High Phosphorus Linked to Lower Pulse Pressure in Women with CKDCKD, according to researchers.
Elevated serum phosphorus has been linked to vascular calcification, cardiovascular events, and higher all-cause mortality among individials with and without CKD, the investigators explained. Furthermore, the association may be stronger in men than in women. Pulse pressure—defined as mean systolic pressure minus mean diastolic pressure—is a reflection of vascular stiffness and therefore may be related to vascular calcification associated with hyperphosphatemia. Previously, it was unknown whether phosphorus was associated with pulse pressure in nondialysis-dependent CKD.
Researchers led by Georges Saab, MD, of Washington University School of Medicine in Saint Louis, studied 6335 participants in the Kidney Early Evaluation Program (KEEP) who had CKD (defined as an estimated glomerular filtration rate below 60 mL/min/1.73 m2). After adjusting for age, race, body mass index, smoking, and other potential confounders, women in the highest phosphorus quartile (greater than 4.2 mg/dL) had a pulse pressure approximately 1.5 mm Hg lower than those in the lowest quartile (3.4 mg/dL or less). There was no difference in pulse pressure across phosphorus quartiles in men.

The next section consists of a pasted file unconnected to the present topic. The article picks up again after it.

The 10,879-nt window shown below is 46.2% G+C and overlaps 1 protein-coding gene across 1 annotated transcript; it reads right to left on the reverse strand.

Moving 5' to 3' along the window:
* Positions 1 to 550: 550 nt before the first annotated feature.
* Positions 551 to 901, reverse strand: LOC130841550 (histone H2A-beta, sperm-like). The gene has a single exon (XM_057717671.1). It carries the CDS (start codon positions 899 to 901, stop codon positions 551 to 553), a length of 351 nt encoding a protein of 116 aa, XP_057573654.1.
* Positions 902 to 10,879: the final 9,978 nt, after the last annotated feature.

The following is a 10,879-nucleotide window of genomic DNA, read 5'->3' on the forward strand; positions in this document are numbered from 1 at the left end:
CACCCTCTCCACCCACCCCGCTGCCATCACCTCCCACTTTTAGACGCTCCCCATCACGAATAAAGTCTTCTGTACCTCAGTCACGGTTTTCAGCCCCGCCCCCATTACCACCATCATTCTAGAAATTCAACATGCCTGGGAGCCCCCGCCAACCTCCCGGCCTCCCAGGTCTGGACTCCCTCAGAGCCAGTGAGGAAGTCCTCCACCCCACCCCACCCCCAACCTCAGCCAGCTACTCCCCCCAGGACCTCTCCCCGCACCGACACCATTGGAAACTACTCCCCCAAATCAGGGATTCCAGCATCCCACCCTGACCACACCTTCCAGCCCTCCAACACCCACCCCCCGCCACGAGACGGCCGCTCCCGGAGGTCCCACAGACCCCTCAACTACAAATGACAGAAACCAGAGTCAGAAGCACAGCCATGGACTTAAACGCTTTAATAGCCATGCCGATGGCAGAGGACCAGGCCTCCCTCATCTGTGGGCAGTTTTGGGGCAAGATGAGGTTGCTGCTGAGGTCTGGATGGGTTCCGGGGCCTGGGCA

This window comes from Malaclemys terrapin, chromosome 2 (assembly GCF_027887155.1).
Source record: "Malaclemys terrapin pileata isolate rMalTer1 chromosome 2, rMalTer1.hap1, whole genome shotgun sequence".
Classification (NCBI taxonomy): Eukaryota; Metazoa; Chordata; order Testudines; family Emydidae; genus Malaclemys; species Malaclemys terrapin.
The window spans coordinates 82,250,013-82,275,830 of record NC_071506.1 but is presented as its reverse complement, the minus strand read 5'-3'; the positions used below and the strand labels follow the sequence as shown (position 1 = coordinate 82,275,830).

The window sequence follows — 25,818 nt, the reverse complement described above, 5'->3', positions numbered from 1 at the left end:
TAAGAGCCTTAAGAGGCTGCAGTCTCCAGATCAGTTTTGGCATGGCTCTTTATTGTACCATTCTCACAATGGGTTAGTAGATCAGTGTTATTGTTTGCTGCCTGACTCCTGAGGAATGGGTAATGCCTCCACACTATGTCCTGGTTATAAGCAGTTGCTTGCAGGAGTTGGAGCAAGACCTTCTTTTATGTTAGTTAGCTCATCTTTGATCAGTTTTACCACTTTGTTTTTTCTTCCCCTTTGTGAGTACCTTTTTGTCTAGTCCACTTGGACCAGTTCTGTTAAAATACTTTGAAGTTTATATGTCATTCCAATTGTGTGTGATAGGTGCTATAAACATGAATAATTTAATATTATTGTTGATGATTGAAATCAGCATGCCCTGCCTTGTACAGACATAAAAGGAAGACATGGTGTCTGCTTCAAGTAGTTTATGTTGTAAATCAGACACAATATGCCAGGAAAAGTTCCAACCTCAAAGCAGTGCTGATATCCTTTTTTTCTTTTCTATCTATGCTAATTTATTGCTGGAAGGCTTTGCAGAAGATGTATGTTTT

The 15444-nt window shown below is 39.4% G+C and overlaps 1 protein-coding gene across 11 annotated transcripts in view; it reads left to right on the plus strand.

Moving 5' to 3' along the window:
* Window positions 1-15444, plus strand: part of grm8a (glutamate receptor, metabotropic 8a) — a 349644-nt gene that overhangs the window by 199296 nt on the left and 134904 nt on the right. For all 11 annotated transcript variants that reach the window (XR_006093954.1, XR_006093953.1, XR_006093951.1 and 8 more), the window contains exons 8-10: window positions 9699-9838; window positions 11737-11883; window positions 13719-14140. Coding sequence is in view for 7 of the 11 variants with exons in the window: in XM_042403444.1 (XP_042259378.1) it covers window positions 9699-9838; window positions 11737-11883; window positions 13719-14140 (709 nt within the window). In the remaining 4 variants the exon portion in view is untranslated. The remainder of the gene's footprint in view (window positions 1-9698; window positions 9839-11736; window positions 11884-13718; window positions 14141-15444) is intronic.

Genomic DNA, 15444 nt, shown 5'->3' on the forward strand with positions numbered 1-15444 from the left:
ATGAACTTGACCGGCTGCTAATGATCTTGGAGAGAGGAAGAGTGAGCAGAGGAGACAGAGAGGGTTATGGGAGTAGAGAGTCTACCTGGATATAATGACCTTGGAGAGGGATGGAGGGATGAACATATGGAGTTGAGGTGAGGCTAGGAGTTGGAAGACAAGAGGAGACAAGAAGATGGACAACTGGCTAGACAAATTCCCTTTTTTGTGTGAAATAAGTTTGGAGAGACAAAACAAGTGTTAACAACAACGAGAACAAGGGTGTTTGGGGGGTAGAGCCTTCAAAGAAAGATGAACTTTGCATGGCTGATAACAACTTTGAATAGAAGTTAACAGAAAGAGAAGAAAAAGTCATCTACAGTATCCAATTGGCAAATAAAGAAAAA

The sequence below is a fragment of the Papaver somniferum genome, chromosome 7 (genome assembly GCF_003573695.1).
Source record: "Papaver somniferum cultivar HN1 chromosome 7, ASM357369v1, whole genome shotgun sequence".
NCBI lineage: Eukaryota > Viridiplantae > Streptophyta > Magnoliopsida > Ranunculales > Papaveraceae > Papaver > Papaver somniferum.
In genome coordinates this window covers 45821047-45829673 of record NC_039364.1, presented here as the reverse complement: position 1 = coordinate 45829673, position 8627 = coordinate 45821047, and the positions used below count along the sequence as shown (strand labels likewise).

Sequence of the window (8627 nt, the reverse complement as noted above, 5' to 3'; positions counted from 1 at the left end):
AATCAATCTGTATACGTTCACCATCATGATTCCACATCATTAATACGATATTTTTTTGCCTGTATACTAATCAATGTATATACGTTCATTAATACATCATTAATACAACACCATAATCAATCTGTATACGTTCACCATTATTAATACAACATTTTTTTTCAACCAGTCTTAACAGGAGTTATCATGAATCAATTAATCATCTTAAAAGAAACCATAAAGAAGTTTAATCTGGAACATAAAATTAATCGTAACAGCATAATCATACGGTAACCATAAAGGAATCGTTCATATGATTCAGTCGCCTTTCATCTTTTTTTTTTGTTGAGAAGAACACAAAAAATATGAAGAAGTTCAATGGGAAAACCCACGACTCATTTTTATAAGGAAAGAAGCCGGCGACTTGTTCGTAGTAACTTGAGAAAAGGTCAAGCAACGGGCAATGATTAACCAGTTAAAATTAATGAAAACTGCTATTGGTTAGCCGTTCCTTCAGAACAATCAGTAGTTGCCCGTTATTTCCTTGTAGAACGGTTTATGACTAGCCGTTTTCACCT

“The mechanisms behind the gender differences and whether such a small reduction in pulse pressure leads to these differences is unknown and warrants further study,” Dr. Saab said.
The investigators presented their study findings here at the National Kidney Foundation's 2010 Spring Clinical Meetings.